Landmark Mall to shut down January 31

Landmark Mall to shut down January 31

By Chris Teale (Photo/Chris Teale)

Landmark Mall owner The Howard Hughes Corporation announced Monday it has purchased the soon-to-be shuttered Macy’s department store, and other retail outlets at the mall will close on January 31.

The acquisition of the 11.4-acre store and parking lot at the Duke Street shopping mall came less than a week after Macy’s announced it will close its location at Landmark Mall, and could bring further progress on the beleaguered redevelopment of the site.

“Our vision is to revive the site and create a new urban hub on the West End of Alexandria,” said Mark Bulmash, senior vice president of development for Howard Hughes, in a statement. “This acquisition enables us to increase the scale of this catalytic redevelopment and transform Landmark into a vibrant destination attracting area residents and visitors.”

City council approved Howard Hughes’ plan for the site in 2013, then amended it in 2015. Under that proposal, the current Macy’s and Sears department stores would have stayed in place, with the existing mall demolished and replaced by a mixed-use development of retail, restaurants and more than 400 residential units.

Ownership has been a complicated issue. The Dallas-based Howard Hughes owned the mall, while the two retail anchors owned their respective properties. Any agreement on the site’s future required all three to be on the same page, so Vice Mayor Justin Wilson said efforts to consolidate the properties are positive news.

“One of the challenges for over a decade in Landmark redevelopment has been the complex ownership situation,” he said. “Anything that gets us closer to a place where we have a more simplified ownership structure there, ideally getting down to one owner or at least one entity controlling anything — it doesn’t necessarily need to be ownership of everything — anything that simplifies the ownership structure there is a positive for future redevelopment.”

The mall is now a far cry from its heyday. Opened in 1965, it was the first mall in the D.C. region to feature three department stores as anchors.

The third anchor department store — most recently a Lord & Taylor — closed in 2009, the same year Howard Hughes took over ownership from General Growth Properties.

Since then, the mall has declined as more and more retailers left and were not replaced. Now, there are around 20 retailers including Sears and Macy’s, as well as other services like hair salons and massage parlors.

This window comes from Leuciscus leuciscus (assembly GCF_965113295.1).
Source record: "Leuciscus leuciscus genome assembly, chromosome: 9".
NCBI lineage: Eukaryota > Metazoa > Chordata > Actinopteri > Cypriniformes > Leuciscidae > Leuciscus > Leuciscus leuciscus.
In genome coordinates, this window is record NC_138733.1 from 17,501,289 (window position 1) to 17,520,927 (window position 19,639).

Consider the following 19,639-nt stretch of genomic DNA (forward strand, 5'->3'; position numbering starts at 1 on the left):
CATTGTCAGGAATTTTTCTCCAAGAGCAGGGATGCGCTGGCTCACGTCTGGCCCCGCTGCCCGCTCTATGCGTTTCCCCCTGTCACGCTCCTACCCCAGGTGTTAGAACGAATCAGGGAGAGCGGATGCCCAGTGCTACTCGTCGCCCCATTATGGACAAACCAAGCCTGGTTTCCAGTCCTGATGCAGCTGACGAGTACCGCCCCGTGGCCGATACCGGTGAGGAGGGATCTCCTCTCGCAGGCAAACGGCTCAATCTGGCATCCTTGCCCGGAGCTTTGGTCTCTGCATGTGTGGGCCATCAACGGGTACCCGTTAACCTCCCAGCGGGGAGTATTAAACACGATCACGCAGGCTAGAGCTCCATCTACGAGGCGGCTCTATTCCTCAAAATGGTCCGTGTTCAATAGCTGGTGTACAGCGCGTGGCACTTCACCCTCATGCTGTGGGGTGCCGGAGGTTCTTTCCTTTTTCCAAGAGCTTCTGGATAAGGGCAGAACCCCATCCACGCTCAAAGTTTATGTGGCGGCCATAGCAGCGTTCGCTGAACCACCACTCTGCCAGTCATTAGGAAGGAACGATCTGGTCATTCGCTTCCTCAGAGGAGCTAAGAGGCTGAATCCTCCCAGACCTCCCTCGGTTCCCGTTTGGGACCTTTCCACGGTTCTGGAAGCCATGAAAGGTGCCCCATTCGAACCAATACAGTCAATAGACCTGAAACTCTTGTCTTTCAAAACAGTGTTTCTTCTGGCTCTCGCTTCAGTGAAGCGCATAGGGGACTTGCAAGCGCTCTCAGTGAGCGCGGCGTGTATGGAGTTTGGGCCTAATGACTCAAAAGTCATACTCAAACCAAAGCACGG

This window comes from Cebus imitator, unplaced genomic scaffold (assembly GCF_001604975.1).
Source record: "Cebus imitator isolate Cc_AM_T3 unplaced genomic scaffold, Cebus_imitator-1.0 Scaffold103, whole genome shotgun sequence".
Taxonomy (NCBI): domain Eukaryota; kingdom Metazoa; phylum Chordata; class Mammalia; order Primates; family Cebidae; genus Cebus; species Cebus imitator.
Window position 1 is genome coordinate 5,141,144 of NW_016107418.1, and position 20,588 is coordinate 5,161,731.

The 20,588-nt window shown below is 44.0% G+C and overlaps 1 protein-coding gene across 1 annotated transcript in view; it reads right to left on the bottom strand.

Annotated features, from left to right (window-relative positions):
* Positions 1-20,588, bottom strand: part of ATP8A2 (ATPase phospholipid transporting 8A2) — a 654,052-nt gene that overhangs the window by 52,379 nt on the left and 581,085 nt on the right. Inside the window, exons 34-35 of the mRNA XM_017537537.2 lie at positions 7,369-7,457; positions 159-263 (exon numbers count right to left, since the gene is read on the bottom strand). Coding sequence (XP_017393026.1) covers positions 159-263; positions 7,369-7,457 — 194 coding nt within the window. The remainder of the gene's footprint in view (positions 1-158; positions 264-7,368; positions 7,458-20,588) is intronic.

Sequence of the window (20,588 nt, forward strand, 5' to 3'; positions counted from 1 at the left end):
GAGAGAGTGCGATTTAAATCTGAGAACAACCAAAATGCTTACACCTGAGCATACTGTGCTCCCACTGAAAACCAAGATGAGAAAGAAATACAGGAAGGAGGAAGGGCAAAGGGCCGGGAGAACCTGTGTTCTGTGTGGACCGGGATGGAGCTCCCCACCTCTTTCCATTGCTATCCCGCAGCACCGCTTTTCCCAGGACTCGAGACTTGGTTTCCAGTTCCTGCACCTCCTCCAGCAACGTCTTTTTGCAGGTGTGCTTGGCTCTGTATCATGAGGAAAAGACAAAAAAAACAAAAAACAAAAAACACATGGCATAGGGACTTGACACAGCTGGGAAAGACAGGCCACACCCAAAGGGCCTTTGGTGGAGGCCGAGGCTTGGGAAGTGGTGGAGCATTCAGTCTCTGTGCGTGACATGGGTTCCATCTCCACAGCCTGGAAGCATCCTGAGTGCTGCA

All three floors are dotted with empty storefronts, including the third level that once housed the food court, which is now closed to the public and appears more or less abandoned.

On Monday afternoon, a number of stores had signs posted announcing liquidation sales with deep discounts, in- cluding Macy’s. Meanwhile, Sears advertised its “semi-annual blowout” sale, and showed no sign of closing.

And for store owners, the future may be uncertain as the mall shuts up shop at the end of the month. Youssef Zaraket,
owner of wig and beauty product store Beauty Mania, said he was notified at the end of December about the mall’s closure and asked to vacate by January 31. After seven years at Landmark, Zaraket said he was un- sure if the store would open a new location, but hopeful for the future of the site.

“It’s a good plan, a mix of commercial and residential,” he said. “I’ll be interested to see how it turns out.”

Macy’s announced last Wednesday it will close its department store at Landmark this year as part of a nationwide decision to shutter 68 stores nationwide by mid-2017.

A total of 119 employees work at the Macy’s at Landmark Mall. The firm said it saw a 2.7 percent decrease in national comparable sales — online and in-store — between November and December.

Alexandria Economic Development Partnership president and CEO Stephanie Landrum said that a number of options had been explored between Howard Hughes, Macy’s and the city, including a purchase of the department store to make the ownership situation less complex.

“AEDP and the city consider ourselves partners with Howard Hughes, ever since they [acquired] the property,” she said. “This whole time, we’ve been talking to them about ways that we can help speed up this project. We have talked about a variety of scenarios for months and months now, and certainly a scenario with them acquiring the property is one of the alternatives we talked about.”

Still unclear is the future of Sears, which announced it is closing 150 stores nationwide to stem financial losses and selling its Craftsman product line. The Landmark store was not included in the locations set to be shuttered, but Wilson said with Howard Hughes controlling much of the property on site, the redevelopment plan will be easier to implement.

“We approved that [plan] and discussed it with Howard Hughes as incremental steps that once they got full site control, they would be able to achieve the full vision and there was nothing in there that was precluding that,” he said. “That was always the case, and from what I understand it’s going to be easier for them to do what they want to do, cheaper among other things and logistically to potentially have one or both of those other folks out of the way.”

In a statement, Howard Hughes officials said they have not finalized a definitive timeline for when the redevelopment will get underway.